The purpose of this paper is to explore consumer attitudes towards the potential implementation of compulsory nutritional labelling on commercial restaurant menus in the UK.
The research was approached from the perspective of the consumer with the intention of gaining an insight into personal attitudes towards nutritional labelling on commercial restaurant menus and three focus groups were conducted consisting of participants with distinctly differing approaches to eating outside the home.
The research suggests that, while some consumers might welcome the introduction of nutritional labelling, it is context‐dependent and without an appropriate education the information provided may not be understood anyway. The issue of responsibility for public health is unresolved, although some effort could be made to provide greater nutritional balance in menus.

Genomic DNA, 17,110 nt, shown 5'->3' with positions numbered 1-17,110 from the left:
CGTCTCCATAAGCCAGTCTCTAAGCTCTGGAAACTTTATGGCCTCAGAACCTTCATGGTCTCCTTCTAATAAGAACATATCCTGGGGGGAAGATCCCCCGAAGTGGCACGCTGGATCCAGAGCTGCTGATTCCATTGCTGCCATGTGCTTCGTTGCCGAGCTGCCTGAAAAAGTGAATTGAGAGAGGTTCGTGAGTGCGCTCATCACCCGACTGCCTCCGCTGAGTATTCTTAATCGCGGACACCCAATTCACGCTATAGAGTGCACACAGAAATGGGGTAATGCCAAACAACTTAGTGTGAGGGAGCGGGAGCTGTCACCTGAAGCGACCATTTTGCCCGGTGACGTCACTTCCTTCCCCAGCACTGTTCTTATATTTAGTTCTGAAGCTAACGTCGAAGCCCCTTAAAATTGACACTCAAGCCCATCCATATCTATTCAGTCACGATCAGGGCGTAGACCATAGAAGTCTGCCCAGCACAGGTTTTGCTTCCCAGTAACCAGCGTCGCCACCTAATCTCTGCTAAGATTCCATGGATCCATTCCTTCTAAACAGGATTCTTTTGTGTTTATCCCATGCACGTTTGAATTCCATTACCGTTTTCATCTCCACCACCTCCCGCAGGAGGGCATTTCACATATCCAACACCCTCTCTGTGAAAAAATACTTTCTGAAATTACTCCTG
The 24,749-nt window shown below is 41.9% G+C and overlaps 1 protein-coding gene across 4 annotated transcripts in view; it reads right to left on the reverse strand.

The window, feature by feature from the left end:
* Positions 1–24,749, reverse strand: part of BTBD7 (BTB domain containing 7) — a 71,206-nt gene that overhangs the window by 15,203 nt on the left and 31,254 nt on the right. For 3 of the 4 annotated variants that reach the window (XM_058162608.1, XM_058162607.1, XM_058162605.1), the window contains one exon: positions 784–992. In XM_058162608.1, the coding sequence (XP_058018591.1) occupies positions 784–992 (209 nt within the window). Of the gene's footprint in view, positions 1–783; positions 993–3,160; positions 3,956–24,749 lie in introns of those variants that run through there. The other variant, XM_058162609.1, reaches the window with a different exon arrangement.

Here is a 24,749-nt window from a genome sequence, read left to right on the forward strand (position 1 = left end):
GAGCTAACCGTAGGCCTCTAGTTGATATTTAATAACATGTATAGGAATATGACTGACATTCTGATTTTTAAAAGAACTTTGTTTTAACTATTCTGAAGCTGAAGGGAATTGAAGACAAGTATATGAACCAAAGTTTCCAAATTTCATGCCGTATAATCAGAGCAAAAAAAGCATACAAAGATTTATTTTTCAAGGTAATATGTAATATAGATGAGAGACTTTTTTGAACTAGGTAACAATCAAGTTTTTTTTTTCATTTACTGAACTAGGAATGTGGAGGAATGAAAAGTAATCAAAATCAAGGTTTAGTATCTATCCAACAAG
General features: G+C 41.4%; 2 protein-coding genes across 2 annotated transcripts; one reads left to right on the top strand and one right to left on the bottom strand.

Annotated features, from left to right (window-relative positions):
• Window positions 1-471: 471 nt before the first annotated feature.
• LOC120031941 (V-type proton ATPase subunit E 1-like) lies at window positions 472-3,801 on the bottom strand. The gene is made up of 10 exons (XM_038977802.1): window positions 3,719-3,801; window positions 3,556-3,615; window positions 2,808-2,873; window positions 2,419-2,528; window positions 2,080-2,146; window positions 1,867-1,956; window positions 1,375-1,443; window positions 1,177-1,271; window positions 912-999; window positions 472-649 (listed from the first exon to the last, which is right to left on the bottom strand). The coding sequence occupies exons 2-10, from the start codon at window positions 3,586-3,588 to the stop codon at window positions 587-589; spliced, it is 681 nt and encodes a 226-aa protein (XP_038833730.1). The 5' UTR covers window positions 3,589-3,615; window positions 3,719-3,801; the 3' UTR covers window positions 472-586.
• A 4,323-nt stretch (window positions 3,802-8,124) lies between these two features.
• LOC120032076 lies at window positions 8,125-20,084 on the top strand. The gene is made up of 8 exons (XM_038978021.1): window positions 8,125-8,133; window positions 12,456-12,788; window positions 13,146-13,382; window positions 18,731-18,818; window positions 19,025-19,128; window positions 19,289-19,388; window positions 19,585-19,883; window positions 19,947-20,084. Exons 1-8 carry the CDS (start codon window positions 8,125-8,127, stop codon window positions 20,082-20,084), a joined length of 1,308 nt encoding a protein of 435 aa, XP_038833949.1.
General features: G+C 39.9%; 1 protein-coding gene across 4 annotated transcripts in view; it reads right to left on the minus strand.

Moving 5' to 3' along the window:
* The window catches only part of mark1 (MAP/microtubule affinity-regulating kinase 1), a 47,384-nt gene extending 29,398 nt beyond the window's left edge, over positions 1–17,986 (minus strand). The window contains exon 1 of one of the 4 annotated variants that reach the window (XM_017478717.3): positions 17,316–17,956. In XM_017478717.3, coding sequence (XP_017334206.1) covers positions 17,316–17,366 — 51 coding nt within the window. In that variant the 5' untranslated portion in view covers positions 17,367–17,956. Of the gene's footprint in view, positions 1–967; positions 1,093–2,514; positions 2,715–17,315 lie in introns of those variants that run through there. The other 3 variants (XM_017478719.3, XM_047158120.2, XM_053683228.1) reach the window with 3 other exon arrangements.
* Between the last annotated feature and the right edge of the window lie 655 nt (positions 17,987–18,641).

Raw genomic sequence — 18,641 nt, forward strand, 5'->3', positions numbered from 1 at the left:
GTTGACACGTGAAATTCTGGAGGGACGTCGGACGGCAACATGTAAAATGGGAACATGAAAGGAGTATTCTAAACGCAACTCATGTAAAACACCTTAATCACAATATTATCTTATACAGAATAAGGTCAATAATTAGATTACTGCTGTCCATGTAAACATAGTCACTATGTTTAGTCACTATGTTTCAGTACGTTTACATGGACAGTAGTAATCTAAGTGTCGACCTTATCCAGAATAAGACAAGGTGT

Following this research with a quantitative investigation, the ideas presented could be verified with the opinions of a larger sample. For example, a study into the reactions to nutritionally labelled menus in various restaurant environments.
Consumers would react differently if this information were to be presented in a fine‐dining restaurant rather than in a popular catering or fast food scenario. The obstacles faced by restaurants to provide not only nutritional information, but also attractive, nutritious food are significant.
Prior to the research there were few, if any, studies into the effects of food labelling on consumer choice behaviour in the context of hospitality management.
Alexander, M., O'Gorman, K. and Wood, K. (2010), "Nutritional labelling in restaurants: Whose responsibility is it anyway?", International Journal of Contemporary Hospitality Management, Vol. 22 No. 4, pp. 572-579. https://doi.org/10.1108/09596111011042758Download as .RIS
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